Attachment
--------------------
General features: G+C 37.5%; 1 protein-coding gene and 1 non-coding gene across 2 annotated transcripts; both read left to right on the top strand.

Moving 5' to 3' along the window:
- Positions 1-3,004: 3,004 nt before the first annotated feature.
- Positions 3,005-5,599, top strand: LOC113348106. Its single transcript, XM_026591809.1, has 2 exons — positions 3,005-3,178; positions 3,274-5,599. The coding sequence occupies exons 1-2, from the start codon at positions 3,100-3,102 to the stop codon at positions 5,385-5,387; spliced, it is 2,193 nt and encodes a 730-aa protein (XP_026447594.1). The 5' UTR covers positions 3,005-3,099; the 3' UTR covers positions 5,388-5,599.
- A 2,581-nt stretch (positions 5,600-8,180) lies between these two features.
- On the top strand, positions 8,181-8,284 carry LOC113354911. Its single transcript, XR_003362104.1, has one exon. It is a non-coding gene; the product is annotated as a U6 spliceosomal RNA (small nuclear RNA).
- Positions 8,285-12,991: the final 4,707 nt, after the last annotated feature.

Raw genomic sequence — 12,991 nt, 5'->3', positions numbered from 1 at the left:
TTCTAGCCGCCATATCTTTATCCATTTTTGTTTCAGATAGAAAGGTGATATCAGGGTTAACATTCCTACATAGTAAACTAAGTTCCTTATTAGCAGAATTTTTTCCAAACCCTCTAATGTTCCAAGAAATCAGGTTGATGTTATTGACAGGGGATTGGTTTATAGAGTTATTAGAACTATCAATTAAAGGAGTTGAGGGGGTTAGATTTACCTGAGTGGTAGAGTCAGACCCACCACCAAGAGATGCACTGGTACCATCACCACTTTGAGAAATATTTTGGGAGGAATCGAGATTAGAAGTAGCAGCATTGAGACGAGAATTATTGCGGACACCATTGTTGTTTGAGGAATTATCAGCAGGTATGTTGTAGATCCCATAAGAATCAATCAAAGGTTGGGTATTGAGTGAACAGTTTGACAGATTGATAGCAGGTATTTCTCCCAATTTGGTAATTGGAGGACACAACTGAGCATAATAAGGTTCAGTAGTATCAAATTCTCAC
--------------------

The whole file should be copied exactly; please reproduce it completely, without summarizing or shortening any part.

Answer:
General features: G+C 37.5%; 1 protein-coding gene and 1 non-coding gene across 2 annotated transcripts; both read left to right on the top strand.

Moving 5' to 3' along the window:
- Positions 1-3,004: 3,004 nt before the first annotated feature.
- Positions 3,005-5,599, top strand: LOC113348106. Its single transcript, XM_026591809.1, has 2 exons — positions 3,005-3,178; positions 3,274-5,599. The coding sequence occupies exons 1-2, from the start codon at positions 3,100-3,102 to the stop codon at positions 5,385-5,387; spliced, it is 2,193 nt and encodes a 730-aa protein (XP_026447594.1). The 5' UTR covers positions 3,005-3,099; the 3' UTR covers positions 5,388-5,599.
- A 2,581-nt stretch (positions 5,600-8,180) lies between these two features.
- On the top strand, positions 8,181-8,284 carry LOC113354911. Its single transcript, XR_003362104.1, has one exon. It is a non-coding gene; the product is annotated as a U6 spliceosomal RNA (small nuclear RNA).
- Positions 8,285-12,991: the final 4,707 nt, after the last annotated feature.

Raw genomic sequence — 12,991 nt, 5'->3', positions numbered from 1 at the left:
TTCTAGCCGCCATATCTTTATCCATTTTTGTTTCAGATAGAAAGGTGATATCAGGGTTAACATTCCTACATAGTAAACTAAGTTCCTTATTAGCAGAATTTTTTCCAAACCCTCTAATGTTCCAAGAAATCAGGTTGATGTTATTGACAGGGGATTGGTTTATAGAGTTATTAGAACTATCAATTAAAGGAGTTGAGGGGGTTAGATTTACCTGAGTGGTAGAGTCAGACCCACCACCAAGAGATGCACTGGTACCATCACCACTTTGAGAAATATTTTGGGAGGAATCGAGATTAGAAGTAGCAGCATTGAGACGAGAATTATTGCGGACACCATTGTTGTTTGAGGAATTATCAGCAGGTATGTTGTAGATCCCATAAGAATCAATCAAAGGTTGGGTATTGAGTGAACAGTTTGACAGATTGATAGCAGGTATTTCTCCCAATTTGGTAATTGGAGGACACAACTGAGCATAATAAGGTTCAGTAGTATCAAATTCTCAC